A deck like this is very, very good at keeping creatures off the board. So good, in fact, that many enchantments (say, Glorious Anthem) are moot. My versions of this deck are both creatureless, so I can give my opponents some dead cards. Slip in two or three cards that can provide a victory condition – say, Dragon Roost or Debtor's Knell (which give you creatures without providing a creature card), and you have a decent Plan B backing up the Rifts.
Option Three: Go To The Head, A Lot
You can get to some pretty high X's using combos with Desperate Ritual. Be sure your group can handle the combo before you try it. And have a plan for game two with the deck, when everyone's gunning for you.
Option Four: Play Aggression, But Do It Smarter
Sometimes, an aggressive Red/Black deck can do a better job if its owner prioritizes opponents more carefully. Too often, I've seen aggressive players smack someone around just because "they hit me first" or "there's no blocker there." The math has to be more complex than that. All things being roughly equal, I'd recommend a priority list that follows this basic shape:
- the player with the combo deck (especially if it involves combos);
- the player with mass creature destruction (which can wipe you out of resources);
- the player with blue or white mana (which can redirect or prevent damage);
- the player with green mana (whose creatures will outclass yours); and then
- any red or black players left, who given the criteria above aren't playing/drawing combo or mass destruction and so should be easier pickings.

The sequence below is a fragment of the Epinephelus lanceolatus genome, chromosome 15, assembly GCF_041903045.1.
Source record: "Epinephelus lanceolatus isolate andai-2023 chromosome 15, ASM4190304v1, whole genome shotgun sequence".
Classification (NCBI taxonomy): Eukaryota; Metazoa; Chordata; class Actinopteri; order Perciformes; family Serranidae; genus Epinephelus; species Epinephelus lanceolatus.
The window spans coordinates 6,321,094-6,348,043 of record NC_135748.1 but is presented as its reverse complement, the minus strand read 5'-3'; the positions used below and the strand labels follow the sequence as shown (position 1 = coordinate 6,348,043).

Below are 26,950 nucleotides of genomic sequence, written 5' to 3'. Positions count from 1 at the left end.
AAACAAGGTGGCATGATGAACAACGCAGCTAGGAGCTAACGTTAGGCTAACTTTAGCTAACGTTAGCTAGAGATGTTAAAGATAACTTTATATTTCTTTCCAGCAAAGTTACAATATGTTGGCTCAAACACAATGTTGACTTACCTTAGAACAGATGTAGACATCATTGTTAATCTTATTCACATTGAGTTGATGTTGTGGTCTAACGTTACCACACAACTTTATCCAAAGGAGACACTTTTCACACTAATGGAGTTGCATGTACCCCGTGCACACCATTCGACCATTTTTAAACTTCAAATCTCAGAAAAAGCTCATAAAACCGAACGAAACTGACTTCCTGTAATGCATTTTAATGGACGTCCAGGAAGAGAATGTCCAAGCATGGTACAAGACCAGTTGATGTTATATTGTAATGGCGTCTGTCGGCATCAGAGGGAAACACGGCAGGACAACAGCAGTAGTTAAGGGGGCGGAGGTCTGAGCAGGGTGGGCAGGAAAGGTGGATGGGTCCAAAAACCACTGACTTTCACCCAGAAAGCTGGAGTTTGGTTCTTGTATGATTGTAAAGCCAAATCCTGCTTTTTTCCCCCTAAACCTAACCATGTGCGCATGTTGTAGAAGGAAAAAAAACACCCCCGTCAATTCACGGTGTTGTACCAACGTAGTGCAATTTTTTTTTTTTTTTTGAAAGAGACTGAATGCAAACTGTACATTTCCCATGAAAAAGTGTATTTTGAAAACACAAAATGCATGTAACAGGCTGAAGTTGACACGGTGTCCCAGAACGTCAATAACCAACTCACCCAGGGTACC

Option Five: Play Dragons
Option Six: Splash White Or Green
Like the first option, this one may seem a bit lame. But there is something to be said for admitting Red/Black's shortcomings…and then doing something concrete about it. With all the new dual lands out there (including the decent common "Karoo" lands), it's never been easier to play three colors in a constructed multiplayer deck.
By adding white or green, you open up a world of possibilities for your previously hamstrung red-black creation. You can do something as simple as splash Disenchant; or throw in powerhouses like Darigaaz the Igniter. You can toss your opponents a surprise like Forgotten Ancient, or gain some goodwill at the table with an Oath of Lieges.
Punching Home The Last Bit Of Damage
One last thought on Red/Black strategies. The most frustrating thing that can happen for a Red/Black is to bring a key opponent (perhaps the last one!) down to less than ten life…and then stall. Perhaps the enemy finds a way to stabilize. Perhaps you simply run out of cards. In such cases, and depending on the stalls you see most often, I would recommend one copy of one or more of the following cards. They can serve as finishers and/or backbreakers so you punch those last bits of damage through.
They are all rare, and deservedly so. I'm not suggesting you pick up four of each. Instead, consider picking up one copy of the two or three that look most appealing to you.
- Void – to remove a certain set of creatures/artifacts from play or hand
- Tsabo's Decree – to wipe out a defense and clear a hand
- Insurrection – to blast through a logjam of creatures
- Death Cloud – to change the board and life positions radically
However you finish up the game, revel in your wins. A big part of being a good red-black mage is in perfecting an evil roar. (Just look at the artwork of Rakdos the Defiler, if you don't believe me!) For all of its faults, Red/Black is admirable for its clarity of purpose, and for its directness. If you can take that asset and smash through a win at a multiplayer table, it's a great feeling.
Anthony Alongi has been playing various Magic formats for over eight years, and has been a writer for much longer than that. He co-wrote JENNIFER SCALES AND THE MESSENGER OF LIGHT with his wife MaryJanice Davidson. Jennifer Scales is a dragon; but she's more red-white than red-black.